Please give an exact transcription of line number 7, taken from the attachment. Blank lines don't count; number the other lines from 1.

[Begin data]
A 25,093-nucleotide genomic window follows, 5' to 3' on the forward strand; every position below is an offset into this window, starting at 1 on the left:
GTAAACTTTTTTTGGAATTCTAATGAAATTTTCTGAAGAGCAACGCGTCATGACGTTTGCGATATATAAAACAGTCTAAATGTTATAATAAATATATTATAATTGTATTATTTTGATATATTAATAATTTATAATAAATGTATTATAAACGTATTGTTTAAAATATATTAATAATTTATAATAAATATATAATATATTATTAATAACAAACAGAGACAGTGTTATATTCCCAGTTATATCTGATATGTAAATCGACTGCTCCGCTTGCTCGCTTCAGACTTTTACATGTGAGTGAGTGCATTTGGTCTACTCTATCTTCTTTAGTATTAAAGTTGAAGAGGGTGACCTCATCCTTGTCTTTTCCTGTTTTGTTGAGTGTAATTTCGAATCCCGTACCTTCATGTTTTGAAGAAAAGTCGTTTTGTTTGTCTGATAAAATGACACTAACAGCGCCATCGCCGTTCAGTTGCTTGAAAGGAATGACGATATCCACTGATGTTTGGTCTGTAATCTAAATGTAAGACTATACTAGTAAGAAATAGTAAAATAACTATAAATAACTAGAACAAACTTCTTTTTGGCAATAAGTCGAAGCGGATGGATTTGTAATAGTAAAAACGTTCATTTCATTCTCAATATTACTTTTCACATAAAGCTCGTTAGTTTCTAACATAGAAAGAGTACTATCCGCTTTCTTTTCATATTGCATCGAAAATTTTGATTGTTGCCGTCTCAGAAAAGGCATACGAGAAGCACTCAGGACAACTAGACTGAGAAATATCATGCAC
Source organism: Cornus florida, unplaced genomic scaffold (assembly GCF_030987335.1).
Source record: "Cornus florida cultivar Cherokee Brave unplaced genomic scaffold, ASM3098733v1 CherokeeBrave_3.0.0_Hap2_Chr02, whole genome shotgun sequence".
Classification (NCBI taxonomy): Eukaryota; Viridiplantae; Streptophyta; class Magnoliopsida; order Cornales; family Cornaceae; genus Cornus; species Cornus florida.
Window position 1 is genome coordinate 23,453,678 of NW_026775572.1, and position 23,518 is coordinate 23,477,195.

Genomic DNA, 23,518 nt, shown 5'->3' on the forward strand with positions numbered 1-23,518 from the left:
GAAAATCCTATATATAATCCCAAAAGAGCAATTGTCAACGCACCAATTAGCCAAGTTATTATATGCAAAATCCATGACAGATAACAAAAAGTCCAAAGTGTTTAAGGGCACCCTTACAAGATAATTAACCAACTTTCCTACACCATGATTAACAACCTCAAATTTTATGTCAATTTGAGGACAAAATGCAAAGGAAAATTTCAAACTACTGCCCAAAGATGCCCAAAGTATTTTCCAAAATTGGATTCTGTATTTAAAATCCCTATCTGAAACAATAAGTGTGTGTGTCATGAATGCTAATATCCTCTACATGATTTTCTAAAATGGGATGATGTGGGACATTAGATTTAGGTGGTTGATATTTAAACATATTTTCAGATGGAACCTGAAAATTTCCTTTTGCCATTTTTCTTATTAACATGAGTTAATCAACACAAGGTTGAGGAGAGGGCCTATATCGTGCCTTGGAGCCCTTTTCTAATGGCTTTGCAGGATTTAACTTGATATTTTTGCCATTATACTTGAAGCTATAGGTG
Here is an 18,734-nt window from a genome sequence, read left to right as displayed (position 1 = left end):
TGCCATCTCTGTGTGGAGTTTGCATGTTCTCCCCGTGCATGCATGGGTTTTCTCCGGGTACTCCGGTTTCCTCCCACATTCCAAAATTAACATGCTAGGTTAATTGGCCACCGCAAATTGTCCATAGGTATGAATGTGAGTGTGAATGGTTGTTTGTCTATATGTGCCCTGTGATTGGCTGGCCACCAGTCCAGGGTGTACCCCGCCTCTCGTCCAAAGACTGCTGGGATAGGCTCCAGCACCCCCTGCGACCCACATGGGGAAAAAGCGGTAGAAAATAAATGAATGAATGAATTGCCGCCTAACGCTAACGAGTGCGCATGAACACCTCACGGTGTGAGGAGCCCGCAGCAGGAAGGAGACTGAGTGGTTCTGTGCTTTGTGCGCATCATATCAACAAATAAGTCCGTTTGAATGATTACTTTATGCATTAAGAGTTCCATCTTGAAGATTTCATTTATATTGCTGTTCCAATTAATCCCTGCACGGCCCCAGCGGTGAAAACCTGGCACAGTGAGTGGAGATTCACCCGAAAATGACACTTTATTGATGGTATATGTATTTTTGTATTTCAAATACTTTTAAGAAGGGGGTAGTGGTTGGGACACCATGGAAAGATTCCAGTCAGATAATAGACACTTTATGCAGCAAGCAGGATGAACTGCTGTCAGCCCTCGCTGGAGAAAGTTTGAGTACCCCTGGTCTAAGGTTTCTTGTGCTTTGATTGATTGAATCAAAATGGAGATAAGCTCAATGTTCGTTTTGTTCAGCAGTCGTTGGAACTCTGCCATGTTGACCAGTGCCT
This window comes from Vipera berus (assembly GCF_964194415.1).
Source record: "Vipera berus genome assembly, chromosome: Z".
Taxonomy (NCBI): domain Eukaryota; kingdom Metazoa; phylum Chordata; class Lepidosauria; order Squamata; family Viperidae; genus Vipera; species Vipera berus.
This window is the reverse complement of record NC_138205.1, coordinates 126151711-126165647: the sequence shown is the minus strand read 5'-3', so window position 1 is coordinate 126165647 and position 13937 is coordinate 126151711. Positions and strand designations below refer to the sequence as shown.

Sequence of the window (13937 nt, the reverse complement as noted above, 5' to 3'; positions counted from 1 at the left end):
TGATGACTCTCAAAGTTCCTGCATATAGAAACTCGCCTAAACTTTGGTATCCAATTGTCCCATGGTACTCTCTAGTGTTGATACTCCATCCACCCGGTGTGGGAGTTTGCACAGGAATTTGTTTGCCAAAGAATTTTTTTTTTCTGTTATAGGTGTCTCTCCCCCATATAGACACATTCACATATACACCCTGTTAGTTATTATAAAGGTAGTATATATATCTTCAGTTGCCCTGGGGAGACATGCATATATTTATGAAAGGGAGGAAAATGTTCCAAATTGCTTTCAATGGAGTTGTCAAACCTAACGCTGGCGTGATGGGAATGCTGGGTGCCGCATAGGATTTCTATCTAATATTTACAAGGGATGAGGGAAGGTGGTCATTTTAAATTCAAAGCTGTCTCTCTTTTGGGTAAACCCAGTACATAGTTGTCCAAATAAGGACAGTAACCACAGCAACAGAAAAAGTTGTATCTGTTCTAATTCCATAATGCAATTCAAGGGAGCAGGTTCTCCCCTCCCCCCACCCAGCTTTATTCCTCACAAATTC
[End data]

Genomic DNA, 23,518 nt, shown 5'->3' on the forward strand with positions numbered 1-23,518 from the left: